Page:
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   Re: [xml-dev] [About Unicode] Why the symbol LOGICAL NOT is missing from

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On Friday 04 March 2005 07:08 am, David Carlisle wrote:
> > I've never heard of those...
> I take it you are not a mathematician.

Nah... I cheated in my calculus exams... I had one of those Sharp
handheld computers.. which I programmed it to solve integral
calculus.... doing the assembly language was more fun than
doing the math...

> I don't read Arabic (or Hebrew or Russian or Chinese or several other
> languages that don't use a latin alphabet), so I wouldn't
> comment on the usability of the symbols used in those languages.
> mathematics uses a very rich alphabet, perhaps you don't read
> mathematics, which is fine, but in that case you probably shouldn't
> comment on the usability of its alphabet.

Yeah but sweeping generalisations are always a great way to
start the most interesting of conversations.....

> for example
> http://www.unicode.org/charts/PDF/U2200.pdf
> (the upside down A for "forall" is the first character on that chart)
> > it's not so much about like or dislike... but rather doing markup in such
> > a way that the xml can easily handle what we do most...
> It's odd that you should say that as I thought you were proposing a data
> format that looked a bit like XML but unable to be read by XML parsers
> due to unescaped &'s?.

Do they crash do they...? that's a pity... :-)

> > and for many that is transporting business data around the place.
> the original poster gave no indication that was what he was doing.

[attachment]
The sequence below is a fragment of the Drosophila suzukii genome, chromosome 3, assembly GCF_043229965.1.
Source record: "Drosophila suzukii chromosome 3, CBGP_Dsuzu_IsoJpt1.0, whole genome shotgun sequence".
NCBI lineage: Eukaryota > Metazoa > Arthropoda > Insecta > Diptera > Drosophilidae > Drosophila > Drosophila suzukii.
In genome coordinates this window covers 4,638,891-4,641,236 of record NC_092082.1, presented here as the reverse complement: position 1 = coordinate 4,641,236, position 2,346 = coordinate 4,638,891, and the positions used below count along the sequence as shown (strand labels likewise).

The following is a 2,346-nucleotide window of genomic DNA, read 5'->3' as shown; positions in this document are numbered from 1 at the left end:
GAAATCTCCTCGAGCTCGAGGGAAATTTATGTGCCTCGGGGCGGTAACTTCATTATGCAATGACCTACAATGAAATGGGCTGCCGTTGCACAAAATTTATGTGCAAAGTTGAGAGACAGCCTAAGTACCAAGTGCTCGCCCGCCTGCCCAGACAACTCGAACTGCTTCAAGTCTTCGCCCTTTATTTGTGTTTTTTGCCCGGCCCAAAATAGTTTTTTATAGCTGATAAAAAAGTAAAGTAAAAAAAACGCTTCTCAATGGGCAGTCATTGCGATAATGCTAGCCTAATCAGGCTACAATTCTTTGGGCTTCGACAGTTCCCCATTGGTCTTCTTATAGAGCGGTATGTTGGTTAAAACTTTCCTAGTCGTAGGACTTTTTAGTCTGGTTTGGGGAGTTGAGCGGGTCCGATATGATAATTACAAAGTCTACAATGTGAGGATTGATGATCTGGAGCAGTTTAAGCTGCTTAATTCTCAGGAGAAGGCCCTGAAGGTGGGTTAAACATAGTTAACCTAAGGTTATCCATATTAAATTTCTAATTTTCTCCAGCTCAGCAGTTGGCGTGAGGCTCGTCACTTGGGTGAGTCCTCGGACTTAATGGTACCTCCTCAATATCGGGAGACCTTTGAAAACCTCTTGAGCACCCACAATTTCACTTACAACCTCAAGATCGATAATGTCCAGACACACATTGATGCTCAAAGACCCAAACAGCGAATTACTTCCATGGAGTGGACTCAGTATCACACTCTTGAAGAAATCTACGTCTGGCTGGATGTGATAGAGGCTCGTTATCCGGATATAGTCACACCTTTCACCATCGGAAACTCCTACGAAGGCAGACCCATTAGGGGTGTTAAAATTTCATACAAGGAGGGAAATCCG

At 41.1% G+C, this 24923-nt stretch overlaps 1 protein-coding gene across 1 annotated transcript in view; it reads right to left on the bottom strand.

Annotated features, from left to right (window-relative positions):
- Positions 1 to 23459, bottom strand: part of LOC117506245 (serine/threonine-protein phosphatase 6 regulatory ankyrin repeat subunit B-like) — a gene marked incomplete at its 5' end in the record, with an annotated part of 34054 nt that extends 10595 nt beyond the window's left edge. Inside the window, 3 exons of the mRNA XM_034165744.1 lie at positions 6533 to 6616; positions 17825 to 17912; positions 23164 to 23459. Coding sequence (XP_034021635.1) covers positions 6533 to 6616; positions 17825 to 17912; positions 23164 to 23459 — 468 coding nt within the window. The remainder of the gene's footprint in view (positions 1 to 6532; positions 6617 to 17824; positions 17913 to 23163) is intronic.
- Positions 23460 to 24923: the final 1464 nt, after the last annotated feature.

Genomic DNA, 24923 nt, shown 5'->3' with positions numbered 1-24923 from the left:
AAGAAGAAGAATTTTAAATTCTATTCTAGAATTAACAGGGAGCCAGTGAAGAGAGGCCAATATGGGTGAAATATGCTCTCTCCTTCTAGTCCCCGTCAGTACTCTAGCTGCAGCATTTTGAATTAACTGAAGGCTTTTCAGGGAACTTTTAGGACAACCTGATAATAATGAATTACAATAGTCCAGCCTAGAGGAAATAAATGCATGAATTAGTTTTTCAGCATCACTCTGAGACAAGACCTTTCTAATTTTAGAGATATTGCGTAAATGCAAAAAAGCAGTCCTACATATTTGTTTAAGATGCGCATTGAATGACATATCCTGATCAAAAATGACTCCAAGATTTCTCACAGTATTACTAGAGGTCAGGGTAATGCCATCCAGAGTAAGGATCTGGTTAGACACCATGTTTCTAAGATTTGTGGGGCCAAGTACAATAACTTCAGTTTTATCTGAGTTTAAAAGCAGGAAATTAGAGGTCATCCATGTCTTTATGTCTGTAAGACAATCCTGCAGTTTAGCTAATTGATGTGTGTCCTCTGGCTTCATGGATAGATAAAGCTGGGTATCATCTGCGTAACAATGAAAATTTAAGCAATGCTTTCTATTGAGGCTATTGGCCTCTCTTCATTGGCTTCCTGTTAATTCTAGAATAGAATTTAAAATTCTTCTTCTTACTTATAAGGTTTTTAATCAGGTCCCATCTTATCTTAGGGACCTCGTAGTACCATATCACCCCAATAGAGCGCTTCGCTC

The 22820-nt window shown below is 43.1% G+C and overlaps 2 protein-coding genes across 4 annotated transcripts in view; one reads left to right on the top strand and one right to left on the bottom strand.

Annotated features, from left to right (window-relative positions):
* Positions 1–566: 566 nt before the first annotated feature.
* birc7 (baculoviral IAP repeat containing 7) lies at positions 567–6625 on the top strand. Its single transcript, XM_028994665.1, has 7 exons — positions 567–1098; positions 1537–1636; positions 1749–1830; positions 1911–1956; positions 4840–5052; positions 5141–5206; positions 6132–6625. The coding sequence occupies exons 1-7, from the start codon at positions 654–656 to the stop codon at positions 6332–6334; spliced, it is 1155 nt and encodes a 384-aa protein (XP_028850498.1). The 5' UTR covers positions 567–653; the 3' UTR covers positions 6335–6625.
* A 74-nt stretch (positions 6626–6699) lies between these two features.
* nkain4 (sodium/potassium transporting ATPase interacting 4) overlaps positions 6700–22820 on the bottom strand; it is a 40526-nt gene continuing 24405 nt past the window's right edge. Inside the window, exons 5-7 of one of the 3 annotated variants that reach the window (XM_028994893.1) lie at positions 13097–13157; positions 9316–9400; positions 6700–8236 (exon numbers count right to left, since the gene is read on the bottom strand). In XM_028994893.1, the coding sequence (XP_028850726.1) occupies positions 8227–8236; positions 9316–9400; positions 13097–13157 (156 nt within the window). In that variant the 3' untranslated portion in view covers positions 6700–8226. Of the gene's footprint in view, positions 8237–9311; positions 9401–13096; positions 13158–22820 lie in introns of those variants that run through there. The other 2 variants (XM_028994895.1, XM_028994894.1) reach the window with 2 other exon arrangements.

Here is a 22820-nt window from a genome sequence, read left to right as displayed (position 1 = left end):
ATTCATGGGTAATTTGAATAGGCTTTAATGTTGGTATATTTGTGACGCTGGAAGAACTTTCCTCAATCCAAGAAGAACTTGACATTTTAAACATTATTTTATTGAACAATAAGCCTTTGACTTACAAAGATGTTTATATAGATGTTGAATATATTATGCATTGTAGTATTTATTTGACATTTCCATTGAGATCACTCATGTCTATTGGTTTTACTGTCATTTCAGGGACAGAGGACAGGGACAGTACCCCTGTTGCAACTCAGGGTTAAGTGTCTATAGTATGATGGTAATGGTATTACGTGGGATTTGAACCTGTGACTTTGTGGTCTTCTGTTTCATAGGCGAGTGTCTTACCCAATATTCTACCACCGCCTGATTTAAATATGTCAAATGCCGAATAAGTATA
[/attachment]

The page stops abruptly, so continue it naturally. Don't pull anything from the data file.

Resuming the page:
> It was a perfectly reasonable question.
> he had used LOGICAL AND and LOGICAL OR (which by the way look like ^ and
> v more or less) presumably in a mathematical expression and was looking
> for the not operator so searched for it (in vain) under the name
> LOGICAL NOT which wasn't a bad guess. But the Unicode names of
> characters (even characters used for expressing logic) have more to do
> with history than logic and so this character is called NOT SIGN
> so he didn't find it, hence the posted question.

Fascinating stuff....

> David
> (Co chair of the W3C Math Interest Group, and co editor of the MathML
> spec, so I have an interest in using Mathematical symbols in XML
> documents:-)

Now it makes sense......

I can still markup formulas easy enough......


but I won't go any deeper... only embarass myself with my ignorance.

My only trailing comment is to say that xml markup is in itself a type
of formula language. Or, more accurately, it is a form of expression not so 
much for the question, but rather the results.


Best Regards


Computergrid : The ones with the most connections win.


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